Admittedly, items (b) and (c) are my own suppositions. Time will tell if those suppositions are accurate. But I believe I can demonstrate that many leaders today are demanding a level of expertise from one shop that might or might not be reasonable. The question, then, is how to respond to those demands in order to win the job.

What follows is a brief look at a mega-church with which I am familiar. I’m also familiar with the groups with which the church worked to build its new campus. The new facilities sit on 90-plus acres of land and contain multiple worship, social and learning spaces. The main worship space seats 3,500 people; the youth worship space seats 1,500 people; the worship space for children is actually two worship spaces that each seat 300; and the nursery holds 200 babies. The lobby is so large that, often, it’s used to host large banquets and social events. The campus also has a wedding/funeral chapel that seats 300 people. Attached to the youth worship space is a large, two-floor area in which teenagers play video games, basketball or ping-pong, and where they can skateboard, listen to live music, search the internet, purchase food and just hang out. The campus hosts a K-12 school of more than 1,500 students. There’s also an outdoor display that can play video clips and present information about upcoming events. Plus, there is an outdoor football field, baseball field and soccer field used by the school.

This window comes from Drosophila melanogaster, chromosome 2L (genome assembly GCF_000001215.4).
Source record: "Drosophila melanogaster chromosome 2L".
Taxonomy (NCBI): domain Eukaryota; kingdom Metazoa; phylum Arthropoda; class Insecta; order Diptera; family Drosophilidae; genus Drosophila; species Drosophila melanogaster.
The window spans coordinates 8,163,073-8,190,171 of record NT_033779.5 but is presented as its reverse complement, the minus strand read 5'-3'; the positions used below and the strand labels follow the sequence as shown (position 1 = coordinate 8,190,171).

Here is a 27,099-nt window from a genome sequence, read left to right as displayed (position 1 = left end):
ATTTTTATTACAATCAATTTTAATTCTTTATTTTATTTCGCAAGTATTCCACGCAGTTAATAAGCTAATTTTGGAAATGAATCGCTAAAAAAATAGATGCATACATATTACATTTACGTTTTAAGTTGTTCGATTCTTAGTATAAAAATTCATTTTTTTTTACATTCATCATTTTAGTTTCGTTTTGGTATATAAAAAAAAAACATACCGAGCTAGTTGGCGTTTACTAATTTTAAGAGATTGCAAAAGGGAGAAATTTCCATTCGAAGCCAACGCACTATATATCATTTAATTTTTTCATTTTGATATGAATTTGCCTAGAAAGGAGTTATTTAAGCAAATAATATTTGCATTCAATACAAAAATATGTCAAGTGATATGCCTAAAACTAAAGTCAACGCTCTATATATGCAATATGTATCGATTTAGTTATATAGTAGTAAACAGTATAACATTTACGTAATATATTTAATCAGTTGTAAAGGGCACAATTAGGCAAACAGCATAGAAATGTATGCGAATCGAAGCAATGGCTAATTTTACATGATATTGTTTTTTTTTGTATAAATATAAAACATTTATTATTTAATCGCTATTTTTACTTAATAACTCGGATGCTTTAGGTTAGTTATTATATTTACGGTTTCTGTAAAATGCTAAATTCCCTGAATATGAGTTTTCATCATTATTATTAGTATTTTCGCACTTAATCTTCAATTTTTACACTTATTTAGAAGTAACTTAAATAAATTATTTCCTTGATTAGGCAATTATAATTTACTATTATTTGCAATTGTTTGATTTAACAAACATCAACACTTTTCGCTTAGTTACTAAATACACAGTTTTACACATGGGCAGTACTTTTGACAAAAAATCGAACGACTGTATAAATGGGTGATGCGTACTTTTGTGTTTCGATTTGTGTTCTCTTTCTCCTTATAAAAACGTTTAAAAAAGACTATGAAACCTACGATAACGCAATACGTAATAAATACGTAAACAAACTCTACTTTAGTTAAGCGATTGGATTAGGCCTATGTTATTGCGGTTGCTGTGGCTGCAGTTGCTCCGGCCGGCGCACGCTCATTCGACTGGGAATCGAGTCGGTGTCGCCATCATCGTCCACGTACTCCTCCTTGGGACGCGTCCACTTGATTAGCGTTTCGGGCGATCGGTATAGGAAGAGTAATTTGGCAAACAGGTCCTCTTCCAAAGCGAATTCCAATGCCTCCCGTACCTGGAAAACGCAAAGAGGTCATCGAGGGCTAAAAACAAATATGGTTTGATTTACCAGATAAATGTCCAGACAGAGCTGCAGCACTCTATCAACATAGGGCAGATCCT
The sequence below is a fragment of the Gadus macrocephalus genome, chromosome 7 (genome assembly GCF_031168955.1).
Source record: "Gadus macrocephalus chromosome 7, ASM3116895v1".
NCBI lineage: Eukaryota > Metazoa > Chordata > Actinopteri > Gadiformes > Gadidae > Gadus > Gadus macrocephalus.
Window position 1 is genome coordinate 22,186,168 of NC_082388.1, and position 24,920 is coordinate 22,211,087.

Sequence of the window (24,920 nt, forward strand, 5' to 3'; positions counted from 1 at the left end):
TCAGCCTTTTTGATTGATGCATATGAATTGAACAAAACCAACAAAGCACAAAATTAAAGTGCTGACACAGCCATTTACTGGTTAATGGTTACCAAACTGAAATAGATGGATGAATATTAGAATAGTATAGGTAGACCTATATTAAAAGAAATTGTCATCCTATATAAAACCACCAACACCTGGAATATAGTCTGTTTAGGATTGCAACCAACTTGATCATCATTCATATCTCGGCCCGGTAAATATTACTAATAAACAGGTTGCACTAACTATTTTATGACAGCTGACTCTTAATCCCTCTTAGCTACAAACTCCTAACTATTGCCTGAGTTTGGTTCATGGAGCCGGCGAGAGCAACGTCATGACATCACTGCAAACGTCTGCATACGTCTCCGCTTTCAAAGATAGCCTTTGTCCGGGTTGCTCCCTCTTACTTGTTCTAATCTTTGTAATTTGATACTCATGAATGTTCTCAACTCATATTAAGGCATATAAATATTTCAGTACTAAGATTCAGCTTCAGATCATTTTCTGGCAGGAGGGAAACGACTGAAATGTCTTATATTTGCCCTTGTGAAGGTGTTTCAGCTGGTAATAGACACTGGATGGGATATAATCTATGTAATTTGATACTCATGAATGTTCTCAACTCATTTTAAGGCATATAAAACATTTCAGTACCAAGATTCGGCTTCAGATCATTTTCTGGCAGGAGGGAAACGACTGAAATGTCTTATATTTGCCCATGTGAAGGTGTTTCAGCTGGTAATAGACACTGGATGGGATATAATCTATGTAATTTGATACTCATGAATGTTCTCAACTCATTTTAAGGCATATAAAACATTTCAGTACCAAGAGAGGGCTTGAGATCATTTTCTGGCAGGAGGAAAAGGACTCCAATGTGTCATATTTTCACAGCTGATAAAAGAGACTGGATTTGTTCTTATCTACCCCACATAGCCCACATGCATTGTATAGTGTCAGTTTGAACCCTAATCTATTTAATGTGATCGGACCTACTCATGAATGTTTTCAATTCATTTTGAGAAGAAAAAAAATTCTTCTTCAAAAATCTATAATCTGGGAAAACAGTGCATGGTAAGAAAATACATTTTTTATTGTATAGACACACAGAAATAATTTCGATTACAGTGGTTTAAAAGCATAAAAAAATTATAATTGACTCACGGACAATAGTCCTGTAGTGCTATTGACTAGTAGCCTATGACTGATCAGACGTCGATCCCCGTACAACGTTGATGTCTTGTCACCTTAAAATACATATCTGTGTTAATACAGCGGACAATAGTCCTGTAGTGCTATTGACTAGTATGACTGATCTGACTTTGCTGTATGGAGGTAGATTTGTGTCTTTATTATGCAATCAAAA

The leadership wanted lights, sound, video projection, video production, security cameras and IT in every one of those spaces. They also wanted the media created in any one of those areas to be able to be recorded and bused to any of the other locations (venues, classrooms, lobby, etc.) throughout the campus—and to a livestream, if desired. The leadership also wanted a state-of-the-art security system for the entire campus. That included a security check-in/check-out system for the youth facility and the gaming area, along with a secure check-in/check-out system for the nursery and preschool kids’ areas. Security systems were also to be implemented for the K-12 school.